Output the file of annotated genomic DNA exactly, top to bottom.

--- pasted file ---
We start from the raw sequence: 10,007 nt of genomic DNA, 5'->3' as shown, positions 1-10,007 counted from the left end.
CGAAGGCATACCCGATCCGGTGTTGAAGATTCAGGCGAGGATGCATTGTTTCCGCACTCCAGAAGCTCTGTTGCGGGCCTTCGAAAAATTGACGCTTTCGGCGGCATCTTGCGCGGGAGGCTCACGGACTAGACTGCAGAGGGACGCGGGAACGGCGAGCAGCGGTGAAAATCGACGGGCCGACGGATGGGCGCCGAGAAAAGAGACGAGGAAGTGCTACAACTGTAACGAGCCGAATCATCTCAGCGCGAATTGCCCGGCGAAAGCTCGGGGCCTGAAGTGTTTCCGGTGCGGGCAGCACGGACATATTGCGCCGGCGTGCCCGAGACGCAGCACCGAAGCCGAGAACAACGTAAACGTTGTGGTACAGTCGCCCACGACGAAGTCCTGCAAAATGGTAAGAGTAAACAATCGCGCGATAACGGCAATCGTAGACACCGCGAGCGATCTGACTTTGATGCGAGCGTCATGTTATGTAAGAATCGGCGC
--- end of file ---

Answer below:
We start from the raw sequence: 10,007 nt of genomic DNA, 5'->3' as shown, positions 1-10,007 counted from the left end.
CGAAGGCATACCCGATCCGGTGTTGAAGATTCAGGCGAGGATGCATTGTTTCCGCACTCCAGAAGCTCTGTTGCGGGCCTTCGAAAAATTGACGCTTTCGGCGGCATCTTGCGCGGGAGGCTCACGGACTAGACTGCAGAGGGACGCGGGAACGGCGAGCAGCGGTGAAAATCGACGGGCCGACGGATGGGCGCCGAGAAAAGAGACGAGGAAGTGCTACAACTGTAACGAGCCGAATCATCTCAGCGCGAATTGCCCGGCGAAAGCTCGGGGCCTGAAGTGTTTCCGGTGCGGGCAGCACGGACATATTGCGCCGGCGTGCCCGAGACGCAGCACCGAAGCCGAGAACAACGTAAACGTTGTGGTACAGTCGCCCACGACGAAGTCCTGCAAAATGGTAAGAGTAAACAATCGCGCGATAACGGCAATCGTAGACACCGCGAGCGATCTGACTTTGATGCGAGCGTCATGTTATGTAAGAATCGGCGC